Three Problems Overcome with Behavioral Models of the Software Development Process


Software development processes are usually modeled by manifestations of the software artifact at given stages in its evolution and the nature of the transformations being applied to it during these stages. Thus, the software process is purported to begin with a stage called something like requirements development, or in some cases with the even the earlier step of a feasibility study. Such models vary the ordering of process stages (eg., prototyping vs. a traditional waterfall vs. incremental building and releasing). Yet, in all such models the software process is bounded by those activities that initiate and terminate the development of a specific software product. There are three mistakes that can be made if the software development process is analyzed only with models that focus on stages of transforming the artifact: 1) the progression of stages through which the artifact evolves gets confused with the organization of the processes through which people develop software, 2) project processes that do not directly transform the artifact are not analyzed for their productivity and quality implications, 3) the process is treated as discrete rather than continuous in time (i.e., each project invokes a separate process). These three problems can only be overcome by making a behavioral analysis of software development and the factors that control its productivity and quality. Such an analysis does not replace traditional models of software product evolution, rather they supplement them with much greater understanding of what controls project outcomes. For instance, Figure 1 presents the layered behnviorul model used by Curtis, Krasner. and Iscoe (1988) to analyze problems experienced in developing large software systems. The three problems described above result in analytic shortfalls at different levels of this model. Analytic focus e Cognition 81 Group Organizational Motivation Dynamics Behavior Figure 1. The layered behavioral model of software development processes (Curtis et al., 1988). Permission to copy without fee all or part of this material is granted provided that the copies are not made or distributed for direct commercial advantage, the ACM copyri@t notice and the title of the publication and its date appear, and notice IS given that copying is by permission of the Association for Computing Machinery. To copy otherwise, or to republish, requires a fee and/or specific permission. Confusing project stages with development processes-Since most software engineering textbooks order their chapters to progress through stages of the traditional waterfall model, development is usually depicted as a sequential, …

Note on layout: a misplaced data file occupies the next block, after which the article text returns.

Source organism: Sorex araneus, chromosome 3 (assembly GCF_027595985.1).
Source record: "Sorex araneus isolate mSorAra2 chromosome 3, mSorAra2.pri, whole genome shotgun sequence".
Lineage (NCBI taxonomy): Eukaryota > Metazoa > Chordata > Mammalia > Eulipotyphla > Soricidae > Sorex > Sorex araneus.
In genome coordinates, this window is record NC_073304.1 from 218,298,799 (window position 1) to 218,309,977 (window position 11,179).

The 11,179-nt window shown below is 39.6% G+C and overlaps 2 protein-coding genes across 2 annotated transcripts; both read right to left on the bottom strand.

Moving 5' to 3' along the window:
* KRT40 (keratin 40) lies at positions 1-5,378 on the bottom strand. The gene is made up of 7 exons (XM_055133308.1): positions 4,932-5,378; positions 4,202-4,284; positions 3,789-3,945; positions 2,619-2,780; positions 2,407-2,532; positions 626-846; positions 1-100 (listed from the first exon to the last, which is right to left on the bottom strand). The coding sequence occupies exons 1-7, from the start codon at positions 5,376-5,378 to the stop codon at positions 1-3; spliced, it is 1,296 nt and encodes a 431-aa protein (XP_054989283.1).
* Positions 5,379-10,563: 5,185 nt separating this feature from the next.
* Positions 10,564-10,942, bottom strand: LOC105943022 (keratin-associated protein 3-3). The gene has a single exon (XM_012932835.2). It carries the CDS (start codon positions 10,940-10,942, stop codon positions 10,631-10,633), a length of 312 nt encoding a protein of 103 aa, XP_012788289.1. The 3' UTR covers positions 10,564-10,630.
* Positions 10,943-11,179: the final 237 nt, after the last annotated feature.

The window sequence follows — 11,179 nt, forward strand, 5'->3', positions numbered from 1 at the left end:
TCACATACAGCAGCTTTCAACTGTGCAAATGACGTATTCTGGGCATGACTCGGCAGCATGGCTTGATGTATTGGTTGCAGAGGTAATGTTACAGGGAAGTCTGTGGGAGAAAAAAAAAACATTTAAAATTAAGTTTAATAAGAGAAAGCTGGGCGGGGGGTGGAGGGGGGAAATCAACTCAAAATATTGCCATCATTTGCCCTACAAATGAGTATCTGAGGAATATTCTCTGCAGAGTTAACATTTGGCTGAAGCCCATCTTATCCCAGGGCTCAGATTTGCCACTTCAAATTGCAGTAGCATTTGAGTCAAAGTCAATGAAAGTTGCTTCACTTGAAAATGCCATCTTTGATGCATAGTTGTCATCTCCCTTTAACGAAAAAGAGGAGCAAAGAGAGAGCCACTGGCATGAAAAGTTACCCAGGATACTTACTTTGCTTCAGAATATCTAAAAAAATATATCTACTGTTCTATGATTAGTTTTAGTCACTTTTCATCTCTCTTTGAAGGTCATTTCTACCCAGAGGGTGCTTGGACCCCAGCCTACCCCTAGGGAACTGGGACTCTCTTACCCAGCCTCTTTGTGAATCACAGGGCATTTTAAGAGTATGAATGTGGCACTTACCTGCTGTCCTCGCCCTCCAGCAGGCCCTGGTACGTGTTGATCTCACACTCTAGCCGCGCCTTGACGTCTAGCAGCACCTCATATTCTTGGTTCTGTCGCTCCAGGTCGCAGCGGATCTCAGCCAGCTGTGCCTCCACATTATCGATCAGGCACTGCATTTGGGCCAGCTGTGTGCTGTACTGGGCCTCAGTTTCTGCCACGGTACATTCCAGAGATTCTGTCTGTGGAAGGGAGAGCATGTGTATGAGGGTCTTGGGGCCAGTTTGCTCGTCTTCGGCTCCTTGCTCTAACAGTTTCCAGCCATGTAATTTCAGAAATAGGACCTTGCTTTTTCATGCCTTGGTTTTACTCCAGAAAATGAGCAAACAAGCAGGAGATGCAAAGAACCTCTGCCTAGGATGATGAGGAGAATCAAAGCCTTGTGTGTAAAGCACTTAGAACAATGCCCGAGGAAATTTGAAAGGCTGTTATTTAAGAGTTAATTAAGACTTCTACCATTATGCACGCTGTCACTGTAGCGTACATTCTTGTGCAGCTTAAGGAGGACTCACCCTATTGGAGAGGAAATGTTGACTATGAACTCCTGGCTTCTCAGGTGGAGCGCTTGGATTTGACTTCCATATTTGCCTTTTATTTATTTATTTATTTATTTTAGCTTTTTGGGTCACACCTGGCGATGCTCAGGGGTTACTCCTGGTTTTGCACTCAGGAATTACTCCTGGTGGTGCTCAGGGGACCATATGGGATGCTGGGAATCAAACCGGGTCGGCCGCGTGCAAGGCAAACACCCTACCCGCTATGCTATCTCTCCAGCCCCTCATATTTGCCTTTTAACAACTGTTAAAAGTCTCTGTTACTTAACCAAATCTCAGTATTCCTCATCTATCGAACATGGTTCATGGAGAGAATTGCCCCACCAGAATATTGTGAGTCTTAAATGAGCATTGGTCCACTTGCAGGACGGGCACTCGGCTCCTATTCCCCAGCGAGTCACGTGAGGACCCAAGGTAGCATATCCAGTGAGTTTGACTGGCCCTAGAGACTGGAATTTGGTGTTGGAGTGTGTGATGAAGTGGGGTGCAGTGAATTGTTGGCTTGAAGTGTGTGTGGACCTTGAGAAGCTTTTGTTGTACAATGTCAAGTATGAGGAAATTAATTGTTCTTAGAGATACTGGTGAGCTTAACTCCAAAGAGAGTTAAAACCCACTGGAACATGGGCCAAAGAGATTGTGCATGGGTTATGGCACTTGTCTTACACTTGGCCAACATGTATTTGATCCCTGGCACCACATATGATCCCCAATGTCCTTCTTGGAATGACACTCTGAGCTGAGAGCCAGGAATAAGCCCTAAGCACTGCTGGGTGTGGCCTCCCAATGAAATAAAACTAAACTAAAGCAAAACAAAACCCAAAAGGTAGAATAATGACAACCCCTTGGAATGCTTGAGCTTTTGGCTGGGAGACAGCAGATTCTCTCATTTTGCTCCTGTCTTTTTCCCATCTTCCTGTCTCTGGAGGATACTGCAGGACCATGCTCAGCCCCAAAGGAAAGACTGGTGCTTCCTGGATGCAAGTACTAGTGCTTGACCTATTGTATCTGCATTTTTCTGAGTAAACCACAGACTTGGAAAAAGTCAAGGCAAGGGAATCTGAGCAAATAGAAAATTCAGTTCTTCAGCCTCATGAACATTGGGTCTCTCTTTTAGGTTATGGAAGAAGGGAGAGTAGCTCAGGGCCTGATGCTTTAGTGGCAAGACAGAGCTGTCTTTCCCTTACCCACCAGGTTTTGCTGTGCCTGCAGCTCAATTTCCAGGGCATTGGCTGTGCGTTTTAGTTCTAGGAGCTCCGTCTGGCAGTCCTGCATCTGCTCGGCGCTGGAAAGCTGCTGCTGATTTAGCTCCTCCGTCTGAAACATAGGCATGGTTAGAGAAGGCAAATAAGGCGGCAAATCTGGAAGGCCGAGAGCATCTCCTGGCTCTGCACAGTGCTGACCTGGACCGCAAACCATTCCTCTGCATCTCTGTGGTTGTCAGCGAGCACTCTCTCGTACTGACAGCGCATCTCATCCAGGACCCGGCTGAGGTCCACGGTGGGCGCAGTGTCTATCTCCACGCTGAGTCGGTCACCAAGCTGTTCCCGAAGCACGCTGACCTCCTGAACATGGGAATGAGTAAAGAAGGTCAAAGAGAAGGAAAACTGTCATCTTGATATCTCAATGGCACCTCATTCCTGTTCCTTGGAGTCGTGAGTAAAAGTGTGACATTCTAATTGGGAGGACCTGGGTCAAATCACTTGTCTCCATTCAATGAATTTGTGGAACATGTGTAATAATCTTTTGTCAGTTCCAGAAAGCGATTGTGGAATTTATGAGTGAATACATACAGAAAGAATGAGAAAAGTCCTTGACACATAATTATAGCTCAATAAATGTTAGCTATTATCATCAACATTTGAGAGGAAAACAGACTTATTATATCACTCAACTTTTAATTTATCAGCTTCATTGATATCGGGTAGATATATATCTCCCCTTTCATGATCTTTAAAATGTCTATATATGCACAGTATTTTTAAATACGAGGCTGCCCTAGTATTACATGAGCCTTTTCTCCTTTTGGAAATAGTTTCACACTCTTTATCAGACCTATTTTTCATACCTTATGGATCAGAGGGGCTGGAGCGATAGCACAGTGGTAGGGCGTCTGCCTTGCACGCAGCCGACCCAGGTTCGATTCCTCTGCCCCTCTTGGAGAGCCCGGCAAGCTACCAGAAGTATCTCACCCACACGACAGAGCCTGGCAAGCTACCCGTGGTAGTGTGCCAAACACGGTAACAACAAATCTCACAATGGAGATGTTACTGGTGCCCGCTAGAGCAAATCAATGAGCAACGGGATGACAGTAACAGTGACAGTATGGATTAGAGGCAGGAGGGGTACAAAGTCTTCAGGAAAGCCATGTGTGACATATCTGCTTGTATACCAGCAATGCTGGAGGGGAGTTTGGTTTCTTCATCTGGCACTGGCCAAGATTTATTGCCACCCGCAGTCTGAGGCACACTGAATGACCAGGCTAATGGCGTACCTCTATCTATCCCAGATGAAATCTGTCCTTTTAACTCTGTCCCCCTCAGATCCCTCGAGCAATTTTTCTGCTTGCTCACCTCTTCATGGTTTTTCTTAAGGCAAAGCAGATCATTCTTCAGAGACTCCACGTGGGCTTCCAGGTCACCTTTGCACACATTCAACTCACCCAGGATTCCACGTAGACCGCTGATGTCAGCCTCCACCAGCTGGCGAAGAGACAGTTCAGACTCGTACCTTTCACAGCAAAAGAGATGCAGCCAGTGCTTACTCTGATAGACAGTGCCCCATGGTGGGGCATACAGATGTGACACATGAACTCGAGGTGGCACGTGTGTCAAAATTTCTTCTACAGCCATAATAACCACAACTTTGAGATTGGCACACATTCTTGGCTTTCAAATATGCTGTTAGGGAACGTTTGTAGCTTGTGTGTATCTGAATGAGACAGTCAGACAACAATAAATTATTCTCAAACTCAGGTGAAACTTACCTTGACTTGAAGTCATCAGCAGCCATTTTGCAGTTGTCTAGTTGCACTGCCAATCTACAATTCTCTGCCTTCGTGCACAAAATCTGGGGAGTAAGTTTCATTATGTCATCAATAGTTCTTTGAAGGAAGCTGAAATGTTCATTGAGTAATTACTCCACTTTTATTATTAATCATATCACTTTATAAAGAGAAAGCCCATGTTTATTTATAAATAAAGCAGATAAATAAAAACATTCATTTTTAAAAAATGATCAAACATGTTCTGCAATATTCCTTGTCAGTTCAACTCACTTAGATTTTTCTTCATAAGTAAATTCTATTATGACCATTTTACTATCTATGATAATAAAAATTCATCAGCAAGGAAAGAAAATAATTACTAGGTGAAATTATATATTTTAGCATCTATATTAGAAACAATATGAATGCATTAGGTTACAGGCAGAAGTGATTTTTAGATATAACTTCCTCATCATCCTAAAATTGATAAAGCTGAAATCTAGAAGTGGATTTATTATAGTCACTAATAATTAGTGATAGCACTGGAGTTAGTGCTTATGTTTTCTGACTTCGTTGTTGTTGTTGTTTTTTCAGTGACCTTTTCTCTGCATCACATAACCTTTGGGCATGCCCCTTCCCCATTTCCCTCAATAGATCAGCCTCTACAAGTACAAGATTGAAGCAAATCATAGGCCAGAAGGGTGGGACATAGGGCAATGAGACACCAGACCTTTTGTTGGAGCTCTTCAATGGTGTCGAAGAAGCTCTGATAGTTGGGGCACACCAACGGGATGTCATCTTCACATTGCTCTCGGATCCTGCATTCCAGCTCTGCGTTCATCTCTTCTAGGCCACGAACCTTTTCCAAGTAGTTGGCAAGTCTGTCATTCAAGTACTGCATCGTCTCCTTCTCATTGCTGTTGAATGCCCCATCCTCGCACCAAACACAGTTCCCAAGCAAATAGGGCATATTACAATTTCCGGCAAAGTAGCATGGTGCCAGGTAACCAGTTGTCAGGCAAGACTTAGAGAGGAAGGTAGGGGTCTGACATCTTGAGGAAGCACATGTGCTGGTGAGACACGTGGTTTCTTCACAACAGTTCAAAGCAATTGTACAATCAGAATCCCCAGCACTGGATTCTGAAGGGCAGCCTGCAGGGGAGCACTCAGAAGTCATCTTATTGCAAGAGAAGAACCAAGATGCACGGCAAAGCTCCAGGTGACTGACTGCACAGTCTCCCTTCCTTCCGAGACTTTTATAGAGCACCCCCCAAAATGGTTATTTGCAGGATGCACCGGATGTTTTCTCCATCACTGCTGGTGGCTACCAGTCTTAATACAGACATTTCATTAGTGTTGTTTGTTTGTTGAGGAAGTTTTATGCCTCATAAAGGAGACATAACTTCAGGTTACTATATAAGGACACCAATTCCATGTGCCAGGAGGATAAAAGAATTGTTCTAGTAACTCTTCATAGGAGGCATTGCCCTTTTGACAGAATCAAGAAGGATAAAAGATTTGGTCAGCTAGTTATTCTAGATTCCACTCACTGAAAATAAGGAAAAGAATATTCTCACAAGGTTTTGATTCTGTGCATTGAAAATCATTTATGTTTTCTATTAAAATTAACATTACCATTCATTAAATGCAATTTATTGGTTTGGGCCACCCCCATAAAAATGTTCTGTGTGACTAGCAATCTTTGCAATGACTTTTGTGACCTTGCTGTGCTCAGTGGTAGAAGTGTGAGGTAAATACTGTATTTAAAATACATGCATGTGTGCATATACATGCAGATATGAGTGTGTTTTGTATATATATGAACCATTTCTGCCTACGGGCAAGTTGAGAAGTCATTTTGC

DOI: 10.1145/74587.74643


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@inproceedings{Curtis1989ThreePO, title={Three Problems Overcome with Behavioral Models of the Software Development Process}, author={Bill Curtis}, booktitle={ICSE}, year={1989} }